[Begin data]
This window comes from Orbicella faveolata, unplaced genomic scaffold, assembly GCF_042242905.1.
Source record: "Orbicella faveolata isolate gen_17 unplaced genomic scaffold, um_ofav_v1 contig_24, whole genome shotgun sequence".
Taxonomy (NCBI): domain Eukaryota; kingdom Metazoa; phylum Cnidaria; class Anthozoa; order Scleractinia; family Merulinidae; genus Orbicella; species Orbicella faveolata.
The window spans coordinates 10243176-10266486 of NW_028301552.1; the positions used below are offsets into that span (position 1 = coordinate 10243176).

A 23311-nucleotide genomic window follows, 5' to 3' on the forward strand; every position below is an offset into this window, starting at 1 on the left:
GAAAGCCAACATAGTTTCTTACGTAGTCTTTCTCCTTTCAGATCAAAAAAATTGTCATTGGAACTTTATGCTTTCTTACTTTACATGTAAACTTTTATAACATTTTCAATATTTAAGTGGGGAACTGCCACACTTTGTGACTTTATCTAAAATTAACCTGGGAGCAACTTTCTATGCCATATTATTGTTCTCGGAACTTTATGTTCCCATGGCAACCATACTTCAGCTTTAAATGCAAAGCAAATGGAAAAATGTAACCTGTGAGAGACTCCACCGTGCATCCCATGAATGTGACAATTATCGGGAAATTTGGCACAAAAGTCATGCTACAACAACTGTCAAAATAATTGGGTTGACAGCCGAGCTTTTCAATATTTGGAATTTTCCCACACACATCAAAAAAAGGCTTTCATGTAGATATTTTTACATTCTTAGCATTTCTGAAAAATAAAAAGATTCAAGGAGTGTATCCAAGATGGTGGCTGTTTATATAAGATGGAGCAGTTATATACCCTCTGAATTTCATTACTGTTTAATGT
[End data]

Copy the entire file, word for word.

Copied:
This window comes from Orbicella faveolata, unplaced genomic scaffold, assembly GCF_042242905.1.
Source record: "Orbicella faveolata isolate gen_17 unplaced genomic scaffold, um_ofav_v1 contig_24, whole genome shotgun sequence".
Taxonomy (NCBI): domain Eukaryota; kingdom Metazoa; phylum Cnidaria; class Anthozoa; order Scleractinia; family Merulinidae; genus Orbicella; species Orbicella faveolata.
The window spans coordinates 10243176-10266486 of NW_028301552.1; the positions used below are offsets into that span (position 1 = coordinate 10243176).

A 23311-nucleotide genomic window follows, 5' to 3' on the forward strand; every position below is an offset into this window, starting at 1 on the left:
GAAAGCCAACATAGTTTCTTACGTAGTCTTTCTCCTTTCAGATCAAAAAAATTGTCATTGGAACTTTATGCTTTCTTACTTTACATGTAAACTTTTATAACATTTTCAATATTTAAGTGGGGAACTGCCACACTTTGTGACTTTATCTAAAATTAACCTGGGAGCAACTTTCTATGCCATATTATTGTTCTCGGAACTTTATGTTCCCATGGCAACCATACTTCAGCTTTAAATGCAAAGCAAATGGAAAAATGTAACCTGTGAGAGACTCCACCGTGCATCCCATGAATGTGACAATTATCGGGAAATTTGGCACAAAAGTCATGCTACAACAACTGTCAAAATAATTGGGTTGACAGCCGAGCTTTTCAATATTTGGAATTTTCCCACACACATCAAAAAAAGGCTTTCATGTAGATATTTTTACATTCTTAGCATTTCTGAAAAATAAAAAGATTCAAGGAGTGTATCCAAGATGGTGGCTGTTTATATAAGATGGAGCAGTTATATACCCTCTGAATTTCATTACTGTTTAATGT